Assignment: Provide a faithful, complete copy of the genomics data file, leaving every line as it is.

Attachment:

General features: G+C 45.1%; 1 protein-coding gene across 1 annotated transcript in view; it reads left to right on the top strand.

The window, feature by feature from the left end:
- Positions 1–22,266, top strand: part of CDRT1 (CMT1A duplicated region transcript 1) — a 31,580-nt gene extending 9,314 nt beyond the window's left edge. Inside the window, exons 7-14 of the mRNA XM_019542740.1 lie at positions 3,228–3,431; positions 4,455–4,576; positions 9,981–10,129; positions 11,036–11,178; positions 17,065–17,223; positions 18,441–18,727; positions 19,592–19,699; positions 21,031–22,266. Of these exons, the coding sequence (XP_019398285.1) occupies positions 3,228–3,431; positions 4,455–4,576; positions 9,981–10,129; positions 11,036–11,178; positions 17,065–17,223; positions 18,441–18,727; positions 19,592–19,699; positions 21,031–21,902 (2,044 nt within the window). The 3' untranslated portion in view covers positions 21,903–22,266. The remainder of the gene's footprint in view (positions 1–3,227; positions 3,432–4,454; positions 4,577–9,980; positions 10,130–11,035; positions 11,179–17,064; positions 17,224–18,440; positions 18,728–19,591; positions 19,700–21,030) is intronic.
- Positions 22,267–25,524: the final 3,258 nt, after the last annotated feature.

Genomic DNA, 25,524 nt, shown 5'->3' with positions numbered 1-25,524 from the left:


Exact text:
General features: G+C 45.1%; 1 protein-coding gene across 1 annotated transcript in view; it reads left to right on the top strand.

The window, feature by feature from the left end:
- Positions 1–22,266, top strand: part of CDRT1 (CMT1A duplicated region transcript 1) — a 31,580-nt gene extending 9,314 nt beyond the window's left edge. Inside the window, exons 7-14 of the mRNA XM_019542740.1 lie at positions 3,228–3,431; positions 4,455–4,576; positions 9,981–10,129; positions 11,036–11,178; positions 17,065–17,223; positions 18,441–18,727; positions 19,592–19,699; positions 21,031–22,266. Of these exons, the coding sequence (XP_019398285.1) occupies positions 3,228–3,431; positions 4,455–4,576; positions 9,981–10,129; positions 11,036–11,178; positions 17,065–17,223; positions 18,441–18,727; positions 19,592–19,699; positions 21,031–21,902 (2,044 nt within the window). The 3' untranslated portion in view covers positions 21,903–22,266. The remainder of the gene's footprint in view (positions 1–3,227; positions 3,432–4,454; positions 4,577–9,980; positions 10,130–11,035; positions 11,179–17,064; positions 17,224–18,440; positions 18,728–19,591; positions 19,700–21,030) is intronic.
- Positions 22,267–25,524: the final 3,258 nt, after the last annotated feature.

Genomic DNA, 25,524 nt, shown 5'->3' with positions numbered 1-25,524 from the left: